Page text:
Monday, April 03, 2006

“April is the cruellest month,” says poet T. S. Eliot. But if the weather so far is any indication, April’s taking her Prozac like a good little month this year. It may be unfair to have blamed April for her wild mood swings in the first place. It could be her relationship with unregenerate March, undeniably a bad influence. If they could be separated April might turn out to be a model month. At any rate, it seems—though it’s probably too early to tell—that April has decided to behave this time around. Promises, promises. I know, we’ve heard it all before. Why do we believe her? Will we never learn? Maybe old Thomas Stearns was right about April after all.

But wasn’t the weekend glorious? OK, so climate change may be the cure for April’s antics, and the cure may be a far cry worse than the disease, but even if global warming is the reason for our newly unseasonable seasons, who could possibly turn down a weekend like the one we just had? Eliot says April is cruel for “mixing memory and desire,” but sometimes, when the weather’s just right, this bedeviling mix can be intoxicating. Sure, there’s something comforting about a New England winter, even if it can be cantankerous at times. But it gets to be like spending Spring Break with your grandparents after awhile, doesn’t it? It tends to drag on a bit.

So, of course, when April came skipping up the walk whistling a tune, pigtails bobbing, and rang the bell, I ran to greet her. Like old friends, we agreed to forgive and forget the past, and start fresh. And what a start! I spent the weekend in the garden, and April was right there with me. I have to say, there are few things that give me as much pure, giddy pleasure as gardening. I came to it during my dad’s illness, when I took over his garden for him. He died in April, so I have my own mixed memories and desires associated with this month, but the joy that the garden brought the both of us in his last days has stuck with me.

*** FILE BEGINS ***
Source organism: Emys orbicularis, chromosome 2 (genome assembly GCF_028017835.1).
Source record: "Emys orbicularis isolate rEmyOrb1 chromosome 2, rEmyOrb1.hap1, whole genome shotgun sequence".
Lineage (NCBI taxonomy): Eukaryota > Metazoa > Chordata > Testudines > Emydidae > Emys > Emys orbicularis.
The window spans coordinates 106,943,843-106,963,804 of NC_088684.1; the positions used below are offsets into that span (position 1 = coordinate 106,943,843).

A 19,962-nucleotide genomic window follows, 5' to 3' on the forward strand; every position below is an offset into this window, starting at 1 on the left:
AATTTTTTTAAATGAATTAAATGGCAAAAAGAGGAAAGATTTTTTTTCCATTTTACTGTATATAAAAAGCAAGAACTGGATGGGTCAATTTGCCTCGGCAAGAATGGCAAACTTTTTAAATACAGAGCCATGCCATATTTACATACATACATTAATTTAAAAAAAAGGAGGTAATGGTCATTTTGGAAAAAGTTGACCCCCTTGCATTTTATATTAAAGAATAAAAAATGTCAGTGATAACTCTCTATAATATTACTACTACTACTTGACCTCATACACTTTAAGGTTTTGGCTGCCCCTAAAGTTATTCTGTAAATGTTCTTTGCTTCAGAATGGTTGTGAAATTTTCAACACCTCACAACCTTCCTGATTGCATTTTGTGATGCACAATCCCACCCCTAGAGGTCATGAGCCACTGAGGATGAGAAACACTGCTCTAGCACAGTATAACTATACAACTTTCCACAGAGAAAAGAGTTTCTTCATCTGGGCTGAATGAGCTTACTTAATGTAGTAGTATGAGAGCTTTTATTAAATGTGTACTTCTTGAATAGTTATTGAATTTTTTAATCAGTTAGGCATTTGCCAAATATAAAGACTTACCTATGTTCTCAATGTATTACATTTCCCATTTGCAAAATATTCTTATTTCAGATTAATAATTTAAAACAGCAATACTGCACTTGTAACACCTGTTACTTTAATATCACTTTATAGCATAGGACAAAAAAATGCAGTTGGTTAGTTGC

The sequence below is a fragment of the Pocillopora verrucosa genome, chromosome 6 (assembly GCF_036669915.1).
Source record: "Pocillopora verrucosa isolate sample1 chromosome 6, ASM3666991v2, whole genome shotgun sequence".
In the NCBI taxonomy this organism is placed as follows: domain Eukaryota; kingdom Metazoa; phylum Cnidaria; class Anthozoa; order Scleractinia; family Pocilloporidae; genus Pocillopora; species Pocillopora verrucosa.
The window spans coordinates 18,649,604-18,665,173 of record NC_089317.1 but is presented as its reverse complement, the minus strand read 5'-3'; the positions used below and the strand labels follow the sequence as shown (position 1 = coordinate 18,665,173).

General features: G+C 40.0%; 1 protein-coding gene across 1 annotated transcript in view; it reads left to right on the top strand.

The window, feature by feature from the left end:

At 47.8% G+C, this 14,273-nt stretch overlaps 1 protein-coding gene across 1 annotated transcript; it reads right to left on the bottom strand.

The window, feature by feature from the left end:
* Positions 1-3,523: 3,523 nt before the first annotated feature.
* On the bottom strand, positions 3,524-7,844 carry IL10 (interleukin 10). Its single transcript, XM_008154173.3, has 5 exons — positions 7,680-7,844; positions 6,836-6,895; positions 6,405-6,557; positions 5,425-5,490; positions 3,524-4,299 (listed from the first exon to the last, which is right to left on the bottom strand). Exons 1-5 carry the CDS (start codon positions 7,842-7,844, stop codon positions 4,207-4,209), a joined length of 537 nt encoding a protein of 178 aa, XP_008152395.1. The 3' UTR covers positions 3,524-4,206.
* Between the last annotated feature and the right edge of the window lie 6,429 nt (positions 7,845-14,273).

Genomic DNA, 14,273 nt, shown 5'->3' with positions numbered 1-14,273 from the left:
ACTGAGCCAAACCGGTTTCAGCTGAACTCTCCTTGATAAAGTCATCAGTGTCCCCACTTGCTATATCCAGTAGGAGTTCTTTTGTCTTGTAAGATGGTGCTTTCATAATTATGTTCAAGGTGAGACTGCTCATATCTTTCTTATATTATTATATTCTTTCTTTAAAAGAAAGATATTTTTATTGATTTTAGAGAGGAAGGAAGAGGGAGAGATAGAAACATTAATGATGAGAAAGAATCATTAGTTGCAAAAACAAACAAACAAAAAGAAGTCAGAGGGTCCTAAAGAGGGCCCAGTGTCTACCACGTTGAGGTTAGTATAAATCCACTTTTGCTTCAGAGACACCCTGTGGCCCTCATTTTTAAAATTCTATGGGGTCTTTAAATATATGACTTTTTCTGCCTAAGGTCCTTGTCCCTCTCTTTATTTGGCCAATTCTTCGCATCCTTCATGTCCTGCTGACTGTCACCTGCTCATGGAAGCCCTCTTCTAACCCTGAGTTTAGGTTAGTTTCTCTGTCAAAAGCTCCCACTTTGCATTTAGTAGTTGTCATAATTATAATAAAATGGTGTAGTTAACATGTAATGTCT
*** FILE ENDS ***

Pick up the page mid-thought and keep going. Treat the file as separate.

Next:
What is it about a garden? It’s those very simple but profound reminders about the cycles of life all around you. We know these things already, of course, but we need reminding. I think what a garden gives is a picture of a well-lived life in miniature. There’s the wonder of new life, the excitement of nursing it along to maturity, the satisfaction of its coming to fruition (literally), the pride and pleasure of sharing it with others, and the sweet melancholy of its passing. And there is April at the start of it all. Cruel? Sometimes, perhaps. But let’s not judge too harshly. For all April’s faults, as author Sarah Chauncey Woolsey put it: “Every tear is answered by a blossom,/Every sigh with songs and laughter blent,/April-blooms upon the breezes toss them./April knows her own, and is content.”


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